Going to Toy Fair in New York City in the middle of February is an adventure every year. The weather is often not the most favorable and on the first night it was snowing sideways when my assistant buyer, Robin Schwindt, and I walked from our hotel to eat dinner in Times Square. The streets were packed with people who did not even seem to notice it was snowing. I like that people expect to walk, rain or shine, in New York City. It is quite a contrast to hearing people in Bellingham complain that they could not find a parking place close enough to the store that they are visiting.
The show starts every year on a Sunday, so it gives us practice for walking the two short blocks and three long blocks through crowds of people to Jacob Javits Convention Center on a busy weekday. On Sunday we don't have to walk as fast and don't have to jostle for position at every street corner while waiting for the light to change and then play chicken with the oncoming crowd of people walking across the street at us. We can walk more leisurely and enjoy the excitement in the air that wafts around on the opening day of Toy Fair.
Alicia Keys cut the ribbon to open the gates, and there are celebrities walking around Toy Fair, like Power Rangers and Teenage Mutant Ninja Turtles, but it was the real Grumpy Cat that stole the show. Gund has the license for Grumpy Cat stuffies and this unbelievably mellow kitty, whose name is actually Tartar Sauce, attended for a few hours to attract buyers. Their plan worked! The entrance to the Gund booth was clogged with people taking pictures, including us, and there was a line of people waiting to have their picture taken with this adorable cat. Her popularity also enticed me to order her stuffed animal look-a-like for my other store in Fairhaven, Bay to Baker Trading Company!
Our product mix at Fairhaven Toy Garden does not include most licensed products and we are light on plastic except in our outdoor and novelty sections. We also do not have many toys with batteries or electronics besides in our science section. Whenever possible, we try to stick to natural products and good quality wooden toys, games and art supplies. This makes it easier for us to walk by many Made in China plastic toy booths and navigate the aisles of 412,000 net square feet of products in just four days. We usually strategize beforehand which vendors we want to see while keeping an eye out for new ones. The aisles are packed with people and it seems like the New York street walking attitude has not changed much inside the convention center. Don't plan on texting while walking or stopping to look at a booth unless you have "pulled over" to the side of the aisle!
The booths range from giant to tiny, but we don't want to miss any because it could contain a winning product for us. Our large vendor booths to visit are Douglas, Haba, Hape, Plan Toys, Ravensburger, Reeves International, Schylling and Toysmith. These booths are mostly on the upper floor and usually have a check-in desk and a manufacturer's rep will give us a personal tour and offer purchasing incentives. Our most exciting deal of the fair was in the Schylling booth, where we were given sponsorship of our upcoming Trainfest by Brio.
The lower floor has most of the smaller and unknown companies. We like to start with this floor as it is the new companies that often have the unique finds that we would like to bring back to Bellingham. The atmosphere in the lower floor is also more entertaining as there are toy purveyors trying various tactics to try to attract you to their booth. Some are total failures and I feel bad for them, but some are so passionate about their inventions that they are flying, spinning, throwing or whatever it takes to get you to notice their products.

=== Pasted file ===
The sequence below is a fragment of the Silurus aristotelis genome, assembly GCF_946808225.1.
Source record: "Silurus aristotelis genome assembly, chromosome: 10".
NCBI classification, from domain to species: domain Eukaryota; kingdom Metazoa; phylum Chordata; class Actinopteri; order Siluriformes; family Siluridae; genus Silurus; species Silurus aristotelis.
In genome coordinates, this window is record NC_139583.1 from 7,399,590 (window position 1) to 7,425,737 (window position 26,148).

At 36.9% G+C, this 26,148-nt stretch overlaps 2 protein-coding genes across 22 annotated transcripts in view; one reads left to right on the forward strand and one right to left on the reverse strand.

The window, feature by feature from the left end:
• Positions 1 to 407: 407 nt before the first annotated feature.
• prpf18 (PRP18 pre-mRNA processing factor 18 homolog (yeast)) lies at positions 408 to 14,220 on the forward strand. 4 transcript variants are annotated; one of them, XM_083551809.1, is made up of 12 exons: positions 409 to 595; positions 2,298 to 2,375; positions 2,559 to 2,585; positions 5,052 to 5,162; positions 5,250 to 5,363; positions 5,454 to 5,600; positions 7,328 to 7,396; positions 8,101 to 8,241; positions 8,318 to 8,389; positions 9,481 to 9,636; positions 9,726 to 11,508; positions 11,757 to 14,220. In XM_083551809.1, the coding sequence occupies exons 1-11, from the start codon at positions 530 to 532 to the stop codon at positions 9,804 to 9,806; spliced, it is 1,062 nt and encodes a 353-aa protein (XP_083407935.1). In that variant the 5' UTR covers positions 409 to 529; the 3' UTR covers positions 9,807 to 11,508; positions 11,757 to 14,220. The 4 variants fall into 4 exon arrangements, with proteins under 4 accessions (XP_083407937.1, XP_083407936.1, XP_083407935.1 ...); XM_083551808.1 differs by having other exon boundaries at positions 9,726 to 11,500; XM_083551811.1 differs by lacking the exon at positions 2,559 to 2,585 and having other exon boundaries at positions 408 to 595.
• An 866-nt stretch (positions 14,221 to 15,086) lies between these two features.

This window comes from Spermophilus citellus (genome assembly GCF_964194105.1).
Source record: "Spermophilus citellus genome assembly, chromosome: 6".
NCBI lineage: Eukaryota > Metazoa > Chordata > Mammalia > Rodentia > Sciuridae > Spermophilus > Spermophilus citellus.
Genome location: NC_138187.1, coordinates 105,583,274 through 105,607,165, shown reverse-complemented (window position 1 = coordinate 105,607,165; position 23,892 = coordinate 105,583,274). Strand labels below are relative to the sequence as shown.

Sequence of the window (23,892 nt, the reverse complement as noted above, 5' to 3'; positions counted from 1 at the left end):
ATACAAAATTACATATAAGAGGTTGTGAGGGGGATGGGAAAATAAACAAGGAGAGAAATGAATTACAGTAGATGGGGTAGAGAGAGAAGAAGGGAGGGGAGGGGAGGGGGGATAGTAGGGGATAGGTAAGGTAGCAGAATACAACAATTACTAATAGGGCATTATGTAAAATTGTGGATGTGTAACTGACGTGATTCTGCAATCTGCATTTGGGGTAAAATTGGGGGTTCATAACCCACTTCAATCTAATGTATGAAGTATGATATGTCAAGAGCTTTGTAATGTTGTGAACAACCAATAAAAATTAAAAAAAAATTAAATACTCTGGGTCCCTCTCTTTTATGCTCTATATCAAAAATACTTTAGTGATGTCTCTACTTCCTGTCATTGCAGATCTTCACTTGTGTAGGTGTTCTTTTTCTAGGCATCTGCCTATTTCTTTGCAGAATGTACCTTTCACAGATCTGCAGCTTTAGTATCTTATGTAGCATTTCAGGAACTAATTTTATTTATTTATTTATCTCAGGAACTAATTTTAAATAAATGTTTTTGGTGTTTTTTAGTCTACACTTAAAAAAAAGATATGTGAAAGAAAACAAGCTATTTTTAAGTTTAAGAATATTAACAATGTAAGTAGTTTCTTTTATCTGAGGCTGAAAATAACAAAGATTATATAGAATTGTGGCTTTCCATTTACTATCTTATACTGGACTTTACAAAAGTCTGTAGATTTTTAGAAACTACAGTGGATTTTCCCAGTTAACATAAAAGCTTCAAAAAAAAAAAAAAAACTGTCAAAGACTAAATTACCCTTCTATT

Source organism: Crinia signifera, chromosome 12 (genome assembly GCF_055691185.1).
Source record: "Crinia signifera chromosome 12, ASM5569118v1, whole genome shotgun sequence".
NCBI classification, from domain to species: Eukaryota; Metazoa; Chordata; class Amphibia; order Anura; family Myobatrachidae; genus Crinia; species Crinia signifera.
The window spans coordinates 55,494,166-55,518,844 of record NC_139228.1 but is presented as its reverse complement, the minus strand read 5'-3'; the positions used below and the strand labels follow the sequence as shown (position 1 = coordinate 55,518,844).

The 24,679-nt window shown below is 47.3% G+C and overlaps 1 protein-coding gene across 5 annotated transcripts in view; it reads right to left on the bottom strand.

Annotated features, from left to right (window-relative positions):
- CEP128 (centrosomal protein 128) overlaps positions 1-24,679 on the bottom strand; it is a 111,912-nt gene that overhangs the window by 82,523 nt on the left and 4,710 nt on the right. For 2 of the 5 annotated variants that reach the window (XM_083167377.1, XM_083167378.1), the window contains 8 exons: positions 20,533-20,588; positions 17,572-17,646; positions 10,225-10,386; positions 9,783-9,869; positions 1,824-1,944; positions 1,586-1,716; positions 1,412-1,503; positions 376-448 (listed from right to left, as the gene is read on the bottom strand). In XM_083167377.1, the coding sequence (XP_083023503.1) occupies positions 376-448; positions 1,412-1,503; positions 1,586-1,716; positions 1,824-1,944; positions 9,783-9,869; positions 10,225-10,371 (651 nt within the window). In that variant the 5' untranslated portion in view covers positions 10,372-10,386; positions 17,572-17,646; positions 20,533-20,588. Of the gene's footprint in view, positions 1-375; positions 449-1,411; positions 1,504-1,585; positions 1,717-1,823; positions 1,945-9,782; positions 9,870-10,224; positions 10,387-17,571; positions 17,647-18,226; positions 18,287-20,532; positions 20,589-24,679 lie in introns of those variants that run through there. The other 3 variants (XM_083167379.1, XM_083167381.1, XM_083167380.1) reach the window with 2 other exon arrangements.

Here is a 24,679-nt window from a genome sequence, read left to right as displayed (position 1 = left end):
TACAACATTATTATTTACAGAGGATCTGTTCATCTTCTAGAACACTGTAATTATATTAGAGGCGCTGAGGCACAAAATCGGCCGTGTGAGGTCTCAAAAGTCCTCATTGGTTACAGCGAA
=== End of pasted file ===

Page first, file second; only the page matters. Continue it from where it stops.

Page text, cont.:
The game booths are mostly downstairs as well and it takes us a long time to get through these aisles because we like to stop and learn how to play as many games as our brains can process to find new ones to recommend to our customers. Asmodee and Blue Orange Games, both French companies, had the most new picks for us. We also chose a children's yoga game from an Argentinian company called Upside Games and one that involves using a wrecking ball from Mindware.
We also love finding Made in the USA vendors and Pure Play Toys from Tennessee continues to impress us with their wooden toddler toys finished with natural colored stains. One of our current art supply vendors, Eco-Kids, added wooden paint brushes and sturdy cardboard blocks and easels made in Portland, Maine. And on the last day, we discovered a musical instrument company called Zither Heaven that makes child size wooden banjos, ukuleles, mandolins, and harps in Rochester, N.Y.
This year, we were selected as one of 12 panelists in North America for TD Monthly Magazine to review about 10-12 assigned brands per day. So in addition to perusing the aisles of Toy Fair for our own benefit, we tweeted our comments on their webpage and reported any other exciting new products that we discovered. After four full days of walking, jostling, playing, thinking, deciding and reporting, we are exhausted, but excited to go back to Bellingham and wait for our new selections to arrive!
Tina Schwindt owns Fairhaven Toy Garden, 1147 11th St., Bellingham.
WINDOW ON MY WORLD
Window On My World is an occasional essay in Monday's Bellingham Herald that allows Whatcom County residents to share their passion for what they do, an idea or cause they support. Send your Window On My World, which must be no more than 700 words, to Julie.firstname.lastname@example.org.